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Classroom Performance






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Classroom Performance Presentation Transcript

  • 1. Classroom Performance: Course & Instructor Evaluation Blue Cliff College-Shreveport Campus In-Service: Jeffery Kitchen B.S. Ed, LMT
  • 2. Today’s Objectives
    • Understanding the purpose of Course/Instructor Evaluation form.
    • How are results assessed.
    • Who evaluates our performance.
    • Sharing successes and challenges.
    • Improving our instructional methods.
    • How to maintain our sanity.
  • 3. The First Class
    • Begin by setting the tone you would like to maintain during the quarter-establish your guidelines, policies and expectations during the first class.
    • Be in class to greet students as they arrive.
    • Be yourself…a wonderful, intelligent and passionate professional.
  • 4.
    • Take care of administrative duties.
    • Review course syllabus, classroom policies and student/instructor expectations.
    • Review grading policy, attendance, participation and testing criteria.
  • 5. Building Rapport & Maintaining Boundaries
    • Being personable and professional.
    • Facilitating the highest level of learning.
    • Instructors function in multiple roles: teacher, role model, mentor, academic advisor, coach, mediator and encouraging elder.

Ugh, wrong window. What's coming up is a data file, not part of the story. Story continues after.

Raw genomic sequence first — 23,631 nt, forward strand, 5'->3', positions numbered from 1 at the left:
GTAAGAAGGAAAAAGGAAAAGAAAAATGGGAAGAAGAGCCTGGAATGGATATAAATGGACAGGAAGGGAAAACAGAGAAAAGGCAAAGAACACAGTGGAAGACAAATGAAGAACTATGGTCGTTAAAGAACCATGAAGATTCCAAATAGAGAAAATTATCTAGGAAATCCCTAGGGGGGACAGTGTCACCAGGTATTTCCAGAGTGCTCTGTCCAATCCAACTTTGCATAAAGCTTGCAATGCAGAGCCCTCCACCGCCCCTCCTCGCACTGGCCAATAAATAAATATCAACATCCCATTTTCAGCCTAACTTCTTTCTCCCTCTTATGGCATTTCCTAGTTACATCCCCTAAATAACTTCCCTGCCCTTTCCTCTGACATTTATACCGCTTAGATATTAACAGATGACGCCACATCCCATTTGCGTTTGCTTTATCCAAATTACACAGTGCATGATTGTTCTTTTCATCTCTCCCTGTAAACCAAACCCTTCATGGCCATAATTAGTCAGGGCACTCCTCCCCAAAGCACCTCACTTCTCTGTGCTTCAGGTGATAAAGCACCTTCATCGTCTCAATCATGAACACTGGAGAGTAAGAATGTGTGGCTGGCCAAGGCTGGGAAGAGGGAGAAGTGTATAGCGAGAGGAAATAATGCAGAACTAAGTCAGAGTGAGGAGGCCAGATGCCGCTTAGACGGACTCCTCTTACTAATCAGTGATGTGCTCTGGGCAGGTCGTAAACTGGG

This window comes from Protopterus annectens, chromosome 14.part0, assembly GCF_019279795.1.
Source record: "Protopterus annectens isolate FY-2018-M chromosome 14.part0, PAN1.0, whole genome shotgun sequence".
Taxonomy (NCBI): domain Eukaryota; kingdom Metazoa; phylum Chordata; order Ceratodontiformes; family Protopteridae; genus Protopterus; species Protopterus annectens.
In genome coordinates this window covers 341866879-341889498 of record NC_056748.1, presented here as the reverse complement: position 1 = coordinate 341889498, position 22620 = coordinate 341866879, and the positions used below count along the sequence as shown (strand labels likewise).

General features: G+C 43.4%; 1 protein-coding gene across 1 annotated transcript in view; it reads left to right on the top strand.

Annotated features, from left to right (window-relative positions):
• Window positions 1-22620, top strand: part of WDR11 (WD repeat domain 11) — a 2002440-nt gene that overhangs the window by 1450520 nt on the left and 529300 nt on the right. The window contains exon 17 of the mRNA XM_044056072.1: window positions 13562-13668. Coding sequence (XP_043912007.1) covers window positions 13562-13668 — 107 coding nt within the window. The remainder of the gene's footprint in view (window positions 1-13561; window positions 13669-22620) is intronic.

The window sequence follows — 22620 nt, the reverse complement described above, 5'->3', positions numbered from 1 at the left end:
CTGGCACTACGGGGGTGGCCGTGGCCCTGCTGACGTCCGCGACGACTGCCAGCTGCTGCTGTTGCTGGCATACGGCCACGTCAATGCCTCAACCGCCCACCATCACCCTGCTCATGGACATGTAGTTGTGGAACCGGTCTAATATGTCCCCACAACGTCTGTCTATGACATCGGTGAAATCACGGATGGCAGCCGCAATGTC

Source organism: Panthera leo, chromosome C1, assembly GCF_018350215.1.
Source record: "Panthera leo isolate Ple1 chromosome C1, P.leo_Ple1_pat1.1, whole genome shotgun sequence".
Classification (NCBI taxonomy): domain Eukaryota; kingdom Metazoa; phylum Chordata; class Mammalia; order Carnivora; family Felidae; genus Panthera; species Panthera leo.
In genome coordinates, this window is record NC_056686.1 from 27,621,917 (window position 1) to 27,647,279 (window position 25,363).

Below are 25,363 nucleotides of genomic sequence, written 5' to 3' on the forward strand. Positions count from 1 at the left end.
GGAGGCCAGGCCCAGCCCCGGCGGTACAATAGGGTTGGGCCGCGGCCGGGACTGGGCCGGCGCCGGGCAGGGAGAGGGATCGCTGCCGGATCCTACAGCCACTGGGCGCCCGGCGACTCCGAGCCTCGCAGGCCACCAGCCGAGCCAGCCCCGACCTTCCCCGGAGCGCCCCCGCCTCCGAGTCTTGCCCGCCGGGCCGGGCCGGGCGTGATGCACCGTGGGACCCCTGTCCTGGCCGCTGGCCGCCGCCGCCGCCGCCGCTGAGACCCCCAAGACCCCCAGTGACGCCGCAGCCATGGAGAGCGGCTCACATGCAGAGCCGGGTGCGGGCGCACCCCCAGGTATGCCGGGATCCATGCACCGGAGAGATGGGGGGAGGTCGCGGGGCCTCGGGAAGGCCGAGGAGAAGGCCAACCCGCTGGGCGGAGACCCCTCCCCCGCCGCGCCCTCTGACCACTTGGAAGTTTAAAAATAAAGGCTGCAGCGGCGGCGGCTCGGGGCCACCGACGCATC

• Confidence, ability, leadership and an attitude of genuine caring.
  • 6. Clearly define objectives for each class
    • Identify the focus of class session in writing.
    • Follow this outlined focus. Provide consistency and order to class expectations.
    • Keep your focus and complete your objectives for each class session.
  • 7. Restate: Helping to maintain the focus
    • Written objectives of what will be taught.
    • Teach the material following objectives.
    • Restate what has been taught.
    • Elaborate…reword…recap.
    • Use open ended questions to assess students comprehension.
  • 8. Introduction of materials/concepts
    • Introduce new materials or concepts clearly.
    • Review previous class lesson highlights to tie in with new materials or concepts.
    • Engage the student by identifying “What’s in it for me?”, “Why is this information important?”, “How will I use this information in the real world?”
  • 9. Lesson preparation
    • Your level of confidence is directly related to your level of preparation and knowledge base.
    • Be ready to begin lesson on time and be ready for questions, comments and to provide clarification.
    • Model professionalism and confidence. If we are lost or disorganized we can’t expect students to take us seriously.
  • 10. Knowledge
    • Students know when we are “bs-ing” them. It is OKAY not to know something…turn this into a learning experience. Model and direct students how to find answers to life’s questions.
    • Our “Real Life” experiences in our professions are invaluable…the great gift we can offer students is to show them how material taught has application in their “Real Life” future.
  • 11. Lesson planning
    • There needs to be a plan. “Winging it” shows lack of respect for the student and the profession.